The Limerick man at the centre of Sikhism

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Micharl (Max) Macauliffe.

A COUNTY Limerickman renowned for his translation of Sikh scripture and history into English is set to be commemorated in his native West Limerick this year.

The work of Michael Macauliffe has influenced the growth of a religion that has an estimated 27 million followers but his prolific achievements are relatively unknown in his native county.

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Also known as Max Arthur Macauliffe, he was born in Newcastle West in September 1841, the eldest of seven sisters and four brothers.  His parents, John and Julia Macauliffe, moved their family to the national school in Templeglantine when he was eight as his father took up the post as master of the school.

After completing his college education at Queen’s College in Galway, Macauliffe was selected in 1862 for Indian Civil Service with assignment to the State of Punjab in 1864.

He was promoted to deputy commissioner of the district of Ferozpur in 1882 and became a divisional judge two years later.

He then retired from the Indian Civil Service in 1893 to undertake writing on Sikhism.

Max Macauliffe went on to complete the classic translation into English of major parts of the Granth, the holy book of the Sikhs. In 1909 Oxford University Press published the first edition of his celebrated masterpiece, ‘The Sikh Religion: Its Gurus, Sacred Writings and Authors’in six volumes and running to almost 2,500 pages.

It has never since been out of print.

His deep understanding and sympathy for the people of Punjab and their religious traditions made him a popular civil servant with the people of Punjab, but it also brought him into conflict with the English community in India.

He converted to Sikhism in the 1860s and died in his London home on March 15, 1913.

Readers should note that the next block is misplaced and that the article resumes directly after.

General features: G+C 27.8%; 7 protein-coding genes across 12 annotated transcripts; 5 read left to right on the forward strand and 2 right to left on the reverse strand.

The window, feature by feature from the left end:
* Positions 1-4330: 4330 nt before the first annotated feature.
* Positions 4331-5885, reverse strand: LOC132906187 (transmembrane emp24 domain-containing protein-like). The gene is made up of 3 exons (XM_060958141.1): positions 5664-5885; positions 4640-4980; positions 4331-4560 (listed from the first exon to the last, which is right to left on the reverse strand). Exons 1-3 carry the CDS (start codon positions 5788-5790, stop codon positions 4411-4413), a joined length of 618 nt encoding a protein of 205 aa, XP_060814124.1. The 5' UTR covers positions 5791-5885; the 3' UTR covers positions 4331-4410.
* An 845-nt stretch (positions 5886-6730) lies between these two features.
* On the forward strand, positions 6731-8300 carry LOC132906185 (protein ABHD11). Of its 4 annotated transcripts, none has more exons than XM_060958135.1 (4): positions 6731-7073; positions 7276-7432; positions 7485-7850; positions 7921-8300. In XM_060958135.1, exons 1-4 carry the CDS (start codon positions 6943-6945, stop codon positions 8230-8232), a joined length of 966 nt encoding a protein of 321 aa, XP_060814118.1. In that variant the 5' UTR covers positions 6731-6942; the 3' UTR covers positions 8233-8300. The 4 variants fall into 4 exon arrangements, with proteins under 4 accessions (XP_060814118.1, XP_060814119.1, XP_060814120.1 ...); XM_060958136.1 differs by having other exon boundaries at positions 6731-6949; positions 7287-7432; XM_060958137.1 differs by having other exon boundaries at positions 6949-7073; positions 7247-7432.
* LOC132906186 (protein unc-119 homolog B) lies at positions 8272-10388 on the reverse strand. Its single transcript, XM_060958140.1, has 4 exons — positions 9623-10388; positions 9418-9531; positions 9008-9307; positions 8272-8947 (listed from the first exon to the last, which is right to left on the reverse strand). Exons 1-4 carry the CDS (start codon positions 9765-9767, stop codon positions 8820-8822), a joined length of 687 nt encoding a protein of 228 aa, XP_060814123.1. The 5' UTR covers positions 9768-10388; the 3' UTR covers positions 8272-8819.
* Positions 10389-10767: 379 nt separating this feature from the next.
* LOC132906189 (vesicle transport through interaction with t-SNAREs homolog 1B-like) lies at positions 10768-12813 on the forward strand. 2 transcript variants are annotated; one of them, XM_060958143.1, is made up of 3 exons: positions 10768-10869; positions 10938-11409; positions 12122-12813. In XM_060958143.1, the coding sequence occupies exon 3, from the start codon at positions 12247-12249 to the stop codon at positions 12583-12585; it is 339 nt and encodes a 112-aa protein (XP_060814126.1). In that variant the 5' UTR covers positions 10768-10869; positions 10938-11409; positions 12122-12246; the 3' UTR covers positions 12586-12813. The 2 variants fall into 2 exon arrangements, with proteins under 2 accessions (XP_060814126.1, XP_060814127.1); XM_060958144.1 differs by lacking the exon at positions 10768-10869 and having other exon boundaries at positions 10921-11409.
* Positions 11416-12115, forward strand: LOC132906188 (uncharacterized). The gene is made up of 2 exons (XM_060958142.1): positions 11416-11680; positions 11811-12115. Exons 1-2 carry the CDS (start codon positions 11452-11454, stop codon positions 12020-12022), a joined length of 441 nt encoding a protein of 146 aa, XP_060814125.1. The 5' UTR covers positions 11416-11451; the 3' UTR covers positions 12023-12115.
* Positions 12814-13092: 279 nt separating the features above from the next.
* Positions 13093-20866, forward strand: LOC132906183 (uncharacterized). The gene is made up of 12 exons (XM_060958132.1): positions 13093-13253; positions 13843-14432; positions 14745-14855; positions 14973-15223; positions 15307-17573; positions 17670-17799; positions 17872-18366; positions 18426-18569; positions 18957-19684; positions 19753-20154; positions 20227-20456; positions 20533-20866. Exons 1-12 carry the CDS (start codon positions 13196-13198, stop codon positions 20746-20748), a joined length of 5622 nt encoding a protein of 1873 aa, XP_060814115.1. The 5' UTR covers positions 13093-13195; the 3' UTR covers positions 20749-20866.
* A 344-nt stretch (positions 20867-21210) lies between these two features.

Councillors in Newcastle West Municipal District, last week heard plans to commemorate Macauliffe in his native West Limerick.

Anne Rizzo of the Council’s Social Development Directorate spoke of plans to install a commemorative plaque on the grounds of Templeglantine National School where Macauliffe spent his formative years.

Other plans to honour this County Limerickman include a one-day seminar on his life and works and an exhibition of Sikhism will also be included in the celebrations.

Local representatives were also informed of the launch of a book by Professor Tadhg Foley on the life of Max Arthur Macauliffe.

“I support this project. I would just ask that as much of the commemorations as possible take place here in Newcastle West or in Templeglantine,” said Fine Gael councillor Liam Galvin.

“It is a fascinating story. I would also support calls to keep the commemoration in the locality,” said Fianna Fáil councillor Michael Collins.

Sinn Féin councillor Seamus Browne considered the project as an “important” one for the Newcastle West Municipal District.

“The man is from here and people might not be aware of that. It is important the commemorations are kept local,” he told the council executive.